The newly opened Svábhegy Sanatorium in 1927 (Photo: Appendices of the 25-year-old Ujság, December 1927)

However, the initial years were overshadowed by the fact that the builder, Chief Physician László Jakab, the head of the sanatorium and the main owner, was in full debt, so the institution was soon transferred to the management of the English-Hungarian Bank. As a result, developments continued. The sanatorium was popular among the upper strata of society, so it is not surprising that after already operating mud baths, electric and oxygen baths, the establishment of an outdoor swimming pool in the park of the sanatorium was planned.

The chief physician of the institution was Dr Béla Györki. Planning began under his leadership, but beach construction was, of course, not only an internal affair of the sanatorium but also related to capital developments, and the construction of an open-air swimming pool on the hill was in line with the ones on Margit Island, Csillaghegy, the Aquincum Roman Baths, and other baths at the time.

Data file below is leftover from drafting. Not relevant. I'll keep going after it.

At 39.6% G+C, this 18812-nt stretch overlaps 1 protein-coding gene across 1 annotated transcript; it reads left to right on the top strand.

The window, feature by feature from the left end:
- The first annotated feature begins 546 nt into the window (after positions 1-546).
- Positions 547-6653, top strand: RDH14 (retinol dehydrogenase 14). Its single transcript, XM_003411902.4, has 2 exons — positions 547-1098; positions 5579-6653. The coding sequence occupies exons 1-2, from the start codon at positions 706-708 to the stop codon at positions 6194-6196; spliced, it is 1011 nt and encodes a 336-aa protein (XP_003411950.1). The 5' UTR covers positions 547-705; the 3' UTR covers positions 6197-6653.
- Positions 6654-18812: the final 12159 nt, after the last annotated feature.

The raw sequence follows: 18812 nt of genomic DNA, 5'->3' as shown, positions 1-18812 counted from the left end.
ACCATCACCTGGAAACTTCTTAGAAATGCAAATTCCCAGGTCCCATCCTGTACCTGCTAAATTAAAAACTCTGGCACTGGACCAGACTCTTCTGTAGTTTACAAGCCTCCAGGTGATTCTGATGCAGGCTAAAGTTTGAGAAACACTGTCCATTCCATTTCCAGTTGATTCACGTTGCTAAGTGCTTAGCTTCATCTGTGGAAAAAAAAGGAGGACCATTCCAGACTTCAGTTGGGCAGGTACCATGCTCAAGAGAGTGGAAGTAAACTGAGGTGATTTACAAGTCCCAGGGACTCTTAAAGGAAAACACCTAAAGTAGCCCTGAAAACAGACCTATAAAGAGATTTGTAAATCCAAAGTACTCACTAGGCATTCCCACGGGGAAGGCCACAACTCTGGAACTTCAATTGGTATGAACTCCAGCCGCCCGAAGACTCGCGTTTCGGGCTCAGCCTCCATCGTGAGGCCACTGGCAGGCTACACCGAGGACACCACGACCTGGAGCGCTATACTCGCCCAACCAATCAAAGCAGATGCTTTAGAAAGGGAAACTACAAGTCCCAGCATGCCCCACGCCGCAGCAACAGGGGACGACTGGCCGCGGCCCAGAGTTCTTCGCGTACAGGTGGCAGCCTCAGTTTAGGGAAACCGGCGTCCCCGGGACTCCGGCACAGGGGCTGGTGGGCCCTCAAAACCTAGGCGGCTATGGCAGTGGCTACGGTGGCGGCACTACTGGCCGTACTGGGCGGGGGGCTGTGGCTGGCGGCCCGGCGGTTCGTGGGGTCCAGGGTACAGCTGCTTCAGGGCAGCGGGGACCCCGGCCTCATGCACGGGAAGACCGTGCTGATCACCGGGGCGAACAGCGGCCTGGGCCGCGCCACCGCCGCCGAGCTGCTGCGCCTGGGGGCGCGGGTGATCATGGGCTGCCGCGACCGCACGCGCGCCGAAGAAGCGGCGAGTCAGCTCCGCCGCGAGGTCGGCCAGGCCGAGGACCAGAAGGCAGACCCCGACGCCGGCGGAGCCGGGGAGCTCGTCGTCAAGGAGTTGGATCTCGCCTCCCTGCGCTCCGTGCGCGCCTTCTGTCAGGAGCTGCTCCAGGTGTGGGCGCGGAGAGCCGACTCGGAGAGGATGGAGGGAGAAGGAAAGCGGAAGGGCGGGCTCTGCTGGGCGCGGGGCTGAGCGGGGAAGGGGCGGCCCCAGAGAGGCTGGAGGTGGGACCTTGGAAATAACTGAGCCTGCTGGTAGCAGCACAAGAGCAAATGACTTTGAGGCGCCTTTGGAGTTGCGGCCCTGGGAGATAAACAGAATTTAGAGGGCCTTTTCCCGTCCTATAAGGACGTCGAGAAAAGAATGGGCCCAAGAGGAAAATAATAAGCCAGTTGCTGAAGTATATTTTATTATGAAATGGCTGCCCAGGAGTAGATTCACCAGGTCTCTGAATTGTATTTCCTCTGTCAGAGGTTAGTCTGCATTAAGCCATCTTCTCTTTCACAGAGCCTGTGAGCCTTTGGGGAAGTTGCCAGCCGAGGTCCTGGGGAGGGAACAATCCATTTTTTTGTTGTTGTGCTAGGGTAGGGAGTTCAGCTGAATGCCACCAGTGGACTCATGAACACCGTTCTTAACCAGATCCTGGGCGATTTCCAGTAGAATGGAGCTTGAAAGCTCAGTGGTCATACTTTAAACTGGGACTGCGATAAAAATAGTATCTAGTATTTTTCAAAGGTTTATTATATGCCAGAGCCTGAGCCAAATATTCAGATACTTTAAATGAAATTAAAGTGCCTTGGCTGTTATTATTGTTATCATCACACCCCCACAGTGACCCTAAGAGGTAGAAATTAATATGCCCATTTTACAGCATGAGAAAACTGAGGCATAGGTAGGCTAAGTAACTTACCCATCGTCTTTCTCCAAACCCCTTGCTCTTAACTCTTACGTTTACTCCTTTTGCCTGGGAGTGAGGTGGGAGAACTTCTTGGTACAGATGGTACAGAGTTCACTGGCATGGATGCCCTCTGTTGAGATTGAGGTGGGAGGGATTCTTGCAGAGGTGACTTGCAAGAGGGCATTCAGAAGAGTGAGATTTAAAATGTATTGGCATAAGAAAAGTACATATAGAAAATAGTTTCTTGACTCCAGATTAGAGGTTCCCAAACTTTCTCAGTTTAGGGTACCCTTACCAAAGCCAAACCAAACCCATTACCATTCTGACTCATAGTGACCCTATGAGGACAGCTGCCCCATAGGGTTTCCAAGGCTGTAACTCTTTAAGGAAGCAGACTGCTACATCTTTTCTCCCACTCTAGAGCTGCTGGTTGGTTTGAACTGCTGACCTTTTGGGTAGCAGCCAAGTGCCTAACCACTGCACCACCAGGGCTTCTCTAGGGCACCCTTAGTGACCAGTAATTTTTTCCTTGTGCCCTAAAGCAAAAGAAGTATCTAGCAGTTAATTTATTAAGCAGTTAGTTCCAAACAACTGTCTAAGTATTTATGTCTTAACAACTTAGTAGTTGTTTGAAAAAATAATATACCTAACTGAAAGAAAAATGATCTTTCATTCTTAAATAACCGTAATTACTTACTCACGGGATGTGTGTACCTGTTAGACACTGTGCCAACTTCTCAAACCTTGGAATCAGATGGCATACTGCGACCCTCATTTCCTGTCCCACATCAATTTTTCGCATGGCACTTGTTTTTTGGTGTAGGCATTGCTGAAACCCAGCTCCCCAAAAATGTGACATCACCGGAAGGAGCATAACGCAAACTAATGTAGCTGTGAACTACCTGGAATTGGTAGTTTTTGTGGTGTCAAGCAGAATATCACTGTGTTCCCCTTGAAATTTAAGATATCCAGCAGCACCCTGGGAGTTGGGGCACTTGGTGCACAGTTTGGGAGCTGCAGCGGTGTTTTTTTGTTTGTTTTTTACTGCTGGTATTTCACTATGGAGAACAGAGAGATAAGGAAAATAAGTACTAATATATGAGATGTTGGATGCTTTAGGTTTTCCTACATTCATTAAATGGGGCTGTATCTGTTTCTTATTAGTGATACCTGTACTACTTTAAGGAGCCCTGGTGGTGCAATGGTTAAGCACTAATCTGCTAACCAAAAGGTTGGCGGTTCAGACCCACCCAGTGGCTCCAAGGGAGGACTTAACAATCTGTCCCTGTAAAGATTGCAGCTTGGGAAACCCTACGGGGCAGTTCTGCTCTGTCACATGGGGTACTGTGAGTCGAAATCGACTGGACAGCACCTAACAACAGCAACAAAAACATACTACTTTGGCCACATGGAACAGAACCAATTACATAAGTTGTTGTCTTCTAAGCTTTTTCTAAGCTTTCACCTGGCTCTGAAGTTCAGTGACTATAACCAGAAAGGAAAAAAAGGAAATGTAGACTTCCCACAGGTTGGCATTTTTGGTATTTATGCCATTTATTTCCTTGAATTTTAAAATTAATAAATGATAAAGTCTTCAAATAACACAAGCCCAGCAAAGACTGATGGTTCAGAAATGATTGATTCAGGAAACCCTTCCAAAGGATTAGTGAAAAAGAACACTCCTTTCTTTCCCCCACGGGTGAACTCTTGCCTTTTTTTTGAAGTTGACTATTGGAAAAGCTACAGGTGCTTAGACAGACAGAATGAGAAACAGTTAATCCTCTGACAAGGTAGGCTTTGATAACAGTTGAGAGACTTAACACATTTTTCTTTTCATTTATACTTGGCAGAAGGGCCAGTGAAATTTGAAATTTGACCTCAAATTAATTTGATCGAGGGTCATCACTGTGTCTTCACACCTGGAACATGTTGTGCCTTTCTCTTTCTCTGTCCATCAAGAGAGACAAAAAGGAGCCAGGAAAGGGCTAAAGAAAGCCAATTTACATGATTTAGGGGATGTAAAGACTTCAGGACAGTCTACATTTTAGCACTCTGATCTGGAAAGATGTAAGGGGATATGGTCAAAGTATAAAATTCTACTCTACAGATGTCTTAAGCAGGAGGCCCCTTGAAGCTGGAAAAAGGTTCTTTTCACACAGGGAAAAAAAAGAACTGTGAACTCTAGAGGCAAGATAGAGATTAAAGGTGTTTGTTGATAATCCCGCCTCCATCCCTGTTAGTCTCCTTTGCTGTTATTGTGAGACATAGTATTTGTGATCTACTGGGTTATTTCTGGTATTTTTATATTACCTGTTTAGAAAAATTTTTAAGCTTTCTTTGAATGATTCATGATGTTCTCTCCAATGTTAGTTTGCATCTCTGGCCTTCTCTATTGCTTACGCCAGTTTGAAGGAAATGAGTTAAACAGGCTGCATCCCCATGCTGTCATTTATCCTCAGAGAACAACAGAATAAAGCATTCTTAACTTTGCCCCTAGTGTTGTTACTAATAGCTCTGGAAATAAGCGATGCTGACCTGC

Alfréd Hajós created the “sea eye” on Svábhegy in a place with a breathtaking panorama (Excerpt from the news made at the opening of the beach. Magyar Világhíradó 538., June 1934)

Alfréd Hajós was commissioned to design it. Our first Olympic champion, the legendary athlete and architect, had already designed several water facilities at that time, including the National Sports Pool on Margit Island. The beach on Svábhegy was completed in 1934 and opened on 10 June 1934. In his solemn speech, which was also recorded by Filmhíradó, Joseph Francis, Prince of Hungary, the president of the Budapest Spa City Association, spoke about the fact that a high-altitude beach has now been established in Budapest, so the full range of bathing life finally can be found.

The Svábhegy beach after its opening in 1934 (Source: Tér és forma, August 1934)

Not long after, in the heat of July, the papers reported a house full on Svábhegy beach, and in 1935, the chronicler of social life, Színház Élet ('Theater Life') wrote that the governor was a regular guest of the beach bath, and even his daughter, Paulette Horthy wife of Count Károlyi Gyula was “the pride of the beach”.